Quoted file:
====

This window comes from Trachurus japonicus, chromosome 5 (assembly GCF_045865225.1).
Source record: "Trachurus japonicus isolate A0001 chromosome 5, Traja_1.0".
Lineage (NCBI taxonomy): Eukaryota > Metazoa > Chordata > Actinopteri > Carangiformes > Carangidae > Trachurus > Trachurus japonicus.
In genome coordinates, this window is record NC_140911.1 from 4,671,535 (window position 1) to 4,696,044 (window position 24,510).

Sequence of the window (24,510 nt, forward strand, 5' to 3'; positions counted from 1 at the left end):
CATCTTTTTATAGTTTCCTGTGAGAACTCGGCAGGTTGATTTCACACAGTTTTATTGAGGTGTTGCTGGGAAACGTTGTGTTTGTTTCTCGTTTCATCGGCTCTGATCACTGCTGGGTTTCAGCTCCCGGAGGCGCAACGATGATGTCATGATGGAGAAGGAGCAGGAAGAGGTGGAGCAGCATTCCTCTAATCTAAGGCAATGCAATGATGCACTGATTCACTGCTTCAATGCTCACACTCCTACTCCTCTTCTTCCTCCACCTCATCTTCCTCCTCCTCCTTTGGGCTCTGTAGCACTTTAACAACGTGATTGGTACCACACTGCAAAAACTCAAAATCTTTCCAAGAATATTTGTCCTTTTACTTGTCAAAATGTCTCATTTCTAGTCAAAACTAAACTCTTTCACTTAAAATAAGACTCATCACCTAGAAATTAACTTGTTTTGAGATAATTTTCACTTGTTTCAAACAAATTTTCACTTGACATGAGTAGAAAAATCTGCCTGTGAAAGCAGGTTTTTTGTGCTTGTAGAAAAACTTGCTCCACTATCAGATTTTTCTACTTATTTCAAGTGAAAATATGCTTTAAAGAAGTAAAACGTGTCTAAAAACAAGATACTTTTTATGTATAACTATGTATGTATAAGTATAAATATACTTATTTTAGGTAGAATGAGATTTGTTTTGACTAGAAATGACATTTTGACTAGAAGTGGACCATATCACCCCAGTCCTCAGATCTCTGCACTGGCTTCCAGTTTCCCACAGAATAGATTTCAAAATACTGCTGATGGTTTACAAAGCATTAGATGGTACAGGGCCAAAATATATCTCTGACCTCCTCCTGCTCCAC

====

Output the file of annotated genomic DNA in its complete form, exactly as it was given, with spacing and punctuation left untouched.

This window comes from Trachurus japonicus, chromosome 5 (assembly GCF_045865225.1).
Source record: "Trachurus japonicus isolate A0001 chromosome 5, Traja_1.0".
Lineage (NCBI taxonomy): Eukaryota > Metazoa > Chordata > Actinopteri > Carangiformes > Carangidae > Trachurus > Trachurus japonicus.
In genome coordinates, this window is record NC_140911.1 from 4,671,535 (window position 1) to 4,696,044 (window position 24,510).

Sequence of the window (24,510 nt, forward strand, 5' to 3'; positions counted from 1 at the left end):
CATCTTTTTATAGTTTCCTGTGAGAACTCGGCAGGTTGATTTCACACAGTTTTATTGAGGTGTTGCTGGGAAACGTTGTGTTTGTTTCTCGTTTCATCGGCTCTGATCACTGCTGGGTTTCAGCTCCCGGAGGCGCAACGATGATGTCATGATGGAGAAGGAGCAGGAAGAGGTGGAGCAGCATTCCTCTAATCTAAGGCAATGCAATGATGCACTGATTCACTGCTTCAATGCTCACACTCCTACTCCTCTTCTTCCTCCACCTCATCTTCCTCCTCCTCCTTTGGGCTCTGTAGCACTTTAACAACGTGATTGGTACCACACTGCAAAAACTCAAAATCTTTCCAAGAATATTTGTCCTTTTACTTGTCAAAATGTCTCATTTCTAGTCAAAACTAAACTCTTTCACTTAAAATAAGACTCATCACCTAGAAATTAACTTGTTTTGAGATAATTTTCACTTGTTTCAAACAAATTTTCACTTGACATGAGTAGAAAAATCTGCCTGTGAAAGCAGGTTTTTTGTGCTTGTAGAAAAACTTGCTCCACTATCAGATTTTTCTACTTATTTCAAGTGAAAATATGCTTTAAAGAAGTAAAACGTGTCTAAAAACAAGATACTTTTTATGTATAACTATGTATGTATAAGTATAAATATACTTATTTTAGGTAGAATGAGATTTGTTTTGACTAGAAATGACATTTTGACTAGAAGTGGACCATATCACCCCAGTCCTCAGATCTCTGCACTGGCTTCCAGTTTCCCACAGAATAGATTTCAAAATACTGCTGATGGTTTACAAAGCATTAGATGGTACAGGGCCAAAATATATCTCTGACCTCCTCCTGCTCCAC